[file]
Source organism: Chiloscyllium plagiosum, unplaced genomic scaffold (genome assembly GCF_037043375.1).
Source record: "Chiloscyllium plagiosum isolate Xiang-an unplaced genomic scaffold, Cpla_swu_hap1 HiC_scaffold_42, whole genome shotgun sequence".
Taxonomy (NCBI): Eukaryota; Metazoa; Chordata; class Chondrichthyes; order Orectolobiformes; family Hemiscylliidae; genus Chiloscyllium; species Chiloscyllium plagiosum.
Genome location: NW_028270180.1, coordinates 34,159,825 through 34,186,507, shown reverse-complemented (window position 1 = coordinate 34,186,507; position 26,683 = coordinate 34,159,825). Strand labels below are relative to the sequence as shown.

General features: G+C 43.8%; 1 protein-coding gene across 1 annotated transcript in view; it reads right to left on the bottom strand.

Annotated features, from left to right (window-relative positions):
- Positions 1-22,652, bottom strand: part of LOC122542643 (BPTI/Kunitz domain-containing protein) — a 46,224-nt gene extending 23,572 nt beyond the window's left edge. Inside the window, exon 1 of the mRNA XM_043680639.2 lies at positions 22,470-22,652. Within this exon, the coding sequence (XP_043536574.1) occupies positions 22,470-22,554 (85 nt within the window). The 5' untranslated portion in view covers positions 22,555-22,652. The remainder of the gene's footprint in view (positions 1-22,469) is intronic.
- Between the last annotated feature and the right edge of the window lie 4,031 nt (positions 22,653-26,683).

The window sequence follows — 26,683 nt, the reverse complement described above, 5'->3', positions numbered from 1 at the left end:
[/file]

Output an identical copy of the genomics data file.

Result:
Source organism: Chiloscyllium plagiosum, unplaced genomic scaffold (genome assembly GCF_037043375.1).
Source record: "Chiloscyllium plagiosum isolate Xiang-an unplaced genomic scaffold, Cpla_swu_hap1 HiC_scaffold_42, whole genome shotgun sequence".
Taxonomy (NCBI): Eukaryota; Metazoa; Chordata; class Chondrichthyes; order Orectolobiformes; family Hemiscylliidae; genus Chiloscyllium; species Chiloscyllium plagiosum.
Genome location: NW_028270180.1, coordinates 34,159,825 through 34,186,507, shown reverse-complemented (window position 1 = coordinate 34,186,507; position 26,683 = coordinate 34,159,825). Strand labels below are relative to the sequence as shown.

General features: G+C 43.8%; 1 protein-coding gene across 1 annotated transcript in view; it reads right to left on the bottom strand.

Annotated features, from left to right (window-relative positions):
- Positions 1-22,652, bottom strand: part of LOC122542643 (BPTI/Kunitz domain-containing protein) — a 46,224-nt gene extending 23,572 nt beyond the window's left edge. Inside the window, exon 1 of the mRNA XM_043680639.2 lies at positions 22,470-22,652. Within this exon, the coding sequence (XP_043536574.1) occupies positions 22,470-22,554 (85 nt within the window). The 5' untranslated portion in view covers positions 22,555-22,652. The remainder of the gene's footprint in view (positions 1-22,469) is intronic.
- Between the last annotated feature and the right edge of the window lie 4,031 nt (positions 22,653-26,683).

The window sequence follows — 26,683 nt, the reverse complement described above, 5'->3', positions numbered from 1 at the left end: